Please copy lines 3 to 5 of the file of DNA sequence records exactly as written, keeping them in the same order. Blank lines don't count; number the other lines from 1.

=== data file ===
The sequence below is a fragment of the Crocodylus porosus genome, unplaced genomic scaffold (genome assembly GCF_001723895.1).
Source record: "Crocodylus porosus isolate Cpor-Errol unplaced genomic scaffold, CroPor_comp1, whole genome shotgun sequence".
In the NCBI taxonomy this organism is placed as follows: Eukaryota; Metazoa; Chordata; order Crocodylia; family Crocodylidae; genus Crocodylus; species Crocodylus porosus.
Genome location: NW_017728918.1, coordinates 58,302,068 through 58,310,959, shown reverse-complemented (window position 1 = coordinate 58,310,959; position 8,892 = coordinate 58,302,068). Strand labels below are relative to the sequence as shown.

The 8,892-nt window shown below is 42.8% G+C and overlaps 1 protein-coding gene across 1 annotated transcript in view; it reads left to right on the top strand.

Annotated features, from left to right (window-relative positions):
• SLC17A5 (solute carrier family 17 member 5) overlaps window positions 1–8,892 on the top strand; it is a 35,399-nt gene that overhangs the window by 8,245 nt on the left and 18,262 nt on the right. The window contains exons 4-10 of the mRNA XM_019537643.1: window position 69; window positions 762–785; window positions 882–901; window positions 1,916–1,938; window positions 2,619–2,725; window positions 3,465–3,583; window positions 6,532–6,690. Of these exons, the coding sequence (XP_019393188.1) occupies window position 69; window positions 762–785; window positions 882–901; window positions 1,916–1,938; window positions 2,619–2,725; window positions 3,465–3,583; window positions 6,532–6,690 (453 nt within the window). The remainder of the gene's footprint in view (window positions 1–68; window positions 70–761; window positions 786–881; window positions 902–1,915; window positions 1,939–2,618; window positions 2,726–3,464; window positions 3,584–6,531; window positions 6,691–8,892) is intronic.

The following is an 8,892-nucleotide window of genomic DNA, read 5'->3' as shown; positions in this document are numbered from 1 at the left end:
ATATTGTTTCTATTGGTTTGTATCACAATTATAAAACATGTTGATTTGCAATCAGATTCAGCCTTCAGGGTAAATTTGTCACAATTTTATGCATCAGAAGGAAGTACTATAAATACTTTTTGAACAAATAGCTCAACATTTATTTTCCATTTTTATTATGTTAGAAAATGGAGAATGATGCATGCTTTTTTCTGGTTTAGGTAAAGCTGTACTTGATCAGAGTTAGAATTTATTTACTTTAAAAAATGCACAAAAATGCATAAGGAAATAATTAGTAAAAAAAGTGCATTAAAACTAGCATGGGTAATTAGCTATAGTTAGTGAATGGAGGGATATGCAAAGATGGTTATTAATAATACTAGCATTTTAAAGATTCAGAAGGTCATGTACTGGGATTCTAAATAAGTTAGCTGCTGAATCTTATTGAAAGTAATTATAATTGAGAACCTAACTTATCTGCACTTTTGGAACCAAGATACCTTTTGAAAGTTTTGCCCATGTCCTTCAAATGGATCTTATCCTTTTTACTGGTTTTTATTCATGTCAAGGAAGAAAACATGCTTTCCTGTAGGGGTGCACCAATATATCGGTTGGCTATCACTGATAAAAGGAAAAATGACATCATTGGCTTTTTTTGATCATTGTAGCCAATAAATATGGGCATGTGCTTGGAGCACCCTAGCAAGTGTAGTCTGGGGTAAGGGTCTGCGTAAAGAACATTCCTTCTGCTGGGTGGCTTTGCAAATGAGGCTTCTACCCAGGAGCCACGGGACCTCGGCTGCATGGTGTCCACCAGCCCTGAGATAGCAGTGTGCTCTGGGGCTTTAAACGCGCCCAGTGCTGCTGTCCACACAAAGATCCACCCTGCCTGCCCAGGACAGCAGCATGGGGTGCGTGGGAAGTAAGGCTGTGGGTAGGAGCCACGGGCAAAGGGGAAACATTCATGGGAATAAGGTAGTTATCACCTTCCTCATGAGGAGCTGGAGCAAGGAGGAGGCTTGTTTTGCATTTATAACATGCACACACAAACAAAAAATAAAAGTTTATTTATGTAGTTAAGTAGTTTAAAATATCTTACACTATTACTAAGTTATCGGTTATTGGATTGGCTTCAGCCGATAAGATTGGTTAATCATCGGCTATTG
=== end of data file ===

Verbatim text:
In the NCBI taxonomy this organism is placed as follows: Eukaryota; Metazoa; Chordata; order Crocodylia; family Crocodylidae; genus Crocodylus; species Crocodylus porosus.
Genome location: NW_017728918.1, coordinates 58,302,068 through 58,310,959, shown reverse-complemented (window position 1 = coordinate 58,310,959; position 8,892 = coordinate 58,302,068). Strand labels below are relative to the sequence as shown.

The 8,892-nt window shown below is 42.8% G+C and overlaps 1 protein-coding gene across 1 annotated transcript in view; it reads left to right on the top strand.